The rules regarding advertising and fee sharing also come into play when a law firm or lawyer provides a link to its web site on an internet directory (i.e. Martindale-Hubbell Lawyer Locater or Paying to have a listing on an internet directory is permissible in New York and does not violate § 479 of N.Y Judiciary Law, forbidding the payment of a non-lawyer to solicit clients. Nassau County Bar Assoc. Op. 99-3 (1999). If anything, it is considered an advertisement. Lawyers, however, need to be cautious when using internet listings or directories. First, they should make sure that fee for the listing is based on administrative costs and not on the business procured from the listing. Second, lawyers should be careful when they pay more money so that their firm can be placed at the top of the list. According to Nassau County Bar Association Opinion 99-3 (1999), firms paying more to be placed at the top of the list should be cautious about how the directory describes them. The description of the firm should be neutral and should not give visitors to the directory an impression that the firm is somehow more exceptional. Third, lawyers should only accept clients from states in which the lawyer is admitted to practice.

On the other hand, a lawyer may respond to an invitation to submit bids for legal projects over the internet sponsored by a profit-making business that facilitates the posting of legal projects on behalf of potential clients on a website. According to N.Y. City Bar Opinion 2000-1 (2001), such bidding by lawyers is neither “advertising” nor “solicitation” since the prospective client has requested bids from lawyers and no fee is paid to the business. In the instant matter, the business directly charged the prospective client for the posting. Id.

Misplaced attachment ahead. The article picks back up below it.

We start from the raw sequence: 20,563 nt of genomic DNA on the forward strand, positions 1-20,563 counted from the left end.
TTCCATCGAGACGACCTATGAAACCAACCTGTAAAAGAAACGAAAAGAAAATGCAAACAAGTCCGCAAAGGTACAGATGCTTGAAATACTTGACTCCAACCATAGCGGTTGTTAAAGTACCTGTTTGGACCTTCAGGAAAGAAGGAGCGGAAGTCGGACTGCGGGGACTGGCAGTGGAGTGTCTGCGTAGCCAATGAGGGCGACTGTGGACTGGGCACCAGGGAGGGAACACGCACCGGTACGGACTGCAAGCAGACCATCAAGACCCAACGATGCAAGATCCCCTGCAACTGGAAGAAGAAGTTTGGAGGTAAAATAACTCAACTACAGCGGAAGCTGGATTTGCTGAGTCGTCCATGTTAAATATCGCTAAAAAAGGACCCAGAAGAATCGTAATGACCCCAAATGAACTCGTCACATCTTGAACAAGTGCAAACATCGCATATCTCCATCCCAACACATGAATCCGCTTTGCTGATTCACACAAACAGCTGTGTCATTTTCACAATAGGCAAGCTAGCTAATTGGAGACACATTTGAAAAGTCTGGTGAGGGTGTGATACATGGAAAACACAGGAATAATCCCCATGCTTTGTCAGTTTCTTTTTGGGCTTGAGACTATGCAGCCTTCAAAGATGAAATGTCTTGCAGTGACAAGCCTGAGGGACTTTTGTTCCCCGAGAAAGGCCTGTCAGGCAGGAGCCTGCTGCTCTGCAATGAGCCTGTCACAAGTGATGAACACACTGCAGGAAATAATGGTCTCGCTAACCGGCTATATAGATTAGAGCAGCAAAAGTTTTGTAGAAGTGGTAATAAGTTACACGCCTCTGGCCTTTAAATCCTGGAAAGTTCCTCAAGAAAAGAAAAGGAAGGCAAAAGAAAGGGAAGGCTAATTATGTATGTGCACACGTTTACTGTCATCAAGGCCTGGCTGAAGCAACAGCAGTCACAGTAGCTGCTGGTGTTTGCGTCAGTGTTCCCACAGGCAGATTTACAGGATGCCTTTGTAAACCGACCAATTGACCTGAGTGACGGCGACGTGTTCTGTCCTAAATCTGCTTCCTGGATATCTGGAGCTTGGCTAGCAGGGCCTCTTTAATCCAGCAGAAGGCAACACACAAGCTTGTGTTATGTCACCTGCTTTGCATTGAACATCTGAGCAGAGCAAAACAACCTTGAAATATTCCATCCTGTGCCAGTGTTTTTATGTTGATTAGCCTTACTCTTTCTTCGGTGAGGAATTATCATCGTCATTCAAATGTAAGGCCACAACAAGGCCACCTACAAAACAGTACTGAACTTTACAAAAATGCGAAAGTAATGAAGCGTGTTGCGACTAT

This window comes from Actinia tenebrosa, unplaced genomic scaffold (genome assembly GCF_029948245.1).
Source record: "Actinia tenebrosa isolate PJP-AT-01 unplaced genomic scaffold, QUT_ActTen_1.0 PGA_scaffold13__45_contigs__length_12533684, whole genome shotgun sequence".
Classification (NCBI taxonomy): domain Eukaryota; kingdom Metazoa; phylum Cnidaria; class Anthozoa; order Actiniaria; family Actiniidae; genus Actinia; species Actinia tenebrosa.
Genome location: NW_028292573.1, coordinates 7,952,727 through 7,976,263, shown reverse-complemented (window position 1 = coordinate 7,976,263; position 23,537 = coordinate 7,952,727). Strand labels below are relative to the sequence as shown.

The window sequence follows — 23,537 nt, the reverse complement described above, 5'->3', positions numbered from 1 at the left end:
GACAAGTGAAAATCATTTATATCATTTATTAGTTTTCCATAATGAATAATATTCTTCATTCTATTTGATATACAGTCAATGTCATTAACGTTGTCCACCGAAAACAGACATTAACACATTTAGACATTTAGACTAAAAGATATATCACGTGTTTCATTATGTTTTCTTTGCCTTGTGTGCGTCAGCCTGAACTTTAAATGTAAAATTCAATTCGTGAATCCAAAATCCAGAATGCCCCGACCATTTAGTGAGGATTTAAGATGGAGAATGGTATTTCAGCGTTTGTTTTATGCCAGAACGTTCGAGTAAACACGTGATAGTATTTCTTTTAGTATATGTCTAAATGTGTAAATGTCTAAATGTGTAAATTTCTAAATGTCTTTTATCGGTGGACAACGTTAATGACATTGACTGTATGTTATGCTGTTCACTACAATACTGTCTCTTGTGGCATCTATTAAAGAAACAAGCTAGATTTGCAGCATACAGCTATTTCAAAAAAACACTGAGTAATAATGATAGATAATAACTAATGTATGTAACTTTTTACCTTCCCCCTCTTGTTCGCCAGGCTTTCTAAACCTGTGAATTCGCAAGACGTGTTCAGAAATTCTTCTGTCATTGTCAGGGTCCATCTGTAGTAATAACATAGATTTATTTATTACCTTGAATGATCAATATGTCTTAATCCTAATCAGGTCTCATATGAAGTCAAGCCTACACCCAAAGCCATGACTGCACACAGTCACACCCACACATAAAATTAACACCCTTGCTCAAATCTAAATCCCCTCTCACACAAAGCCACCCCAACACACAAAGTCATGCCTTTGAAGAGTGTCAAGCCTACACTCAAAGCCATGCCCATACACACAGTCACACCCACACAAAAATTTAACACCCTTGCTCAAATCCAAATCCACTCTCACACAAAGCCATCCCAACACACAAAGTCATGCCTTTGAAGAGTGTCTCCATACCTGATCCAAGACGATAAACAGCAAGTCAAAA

c. Solicitation on the Internet

i. In-person or telephone solicitation is prohibited, except from close friend, relative, former client or current client. DR 2-103(A)(1), Model Rule 7.3. Written solicitation is permissible, unless prospective client has made known a desire not to be solicited, or solicitation involves coercion, duress, etc. DR 2-103(A)(2).

A prudent lawyer should take extra precautions when soliciting professional employment over the internet. In New York, the Code makes no reference to solicitation via targeted e-mails, instant messages and chat room discussions. Rule 7.3(a) of the ABA Model Rules, however, provides some guidance on this matter. It draws a distinction between “electronic communications” and “real-time electronic contact.” Electronic communications, or e-mails, are governed under the rules for written solicitation. Like written, first class mail solicitations, e-mail solicitations do not place the potential client on the spot. They allow the recipient to make his/her own decision on his/her own time, and thus protect the potential client from coercion. On the other hand, real-time electronic communication, or instant messages and chat room discussions, have the capability of putting clients on the spot and making them feel coerced. For this reason, the Model Rules couples real-time communications with oral and in person solicitation.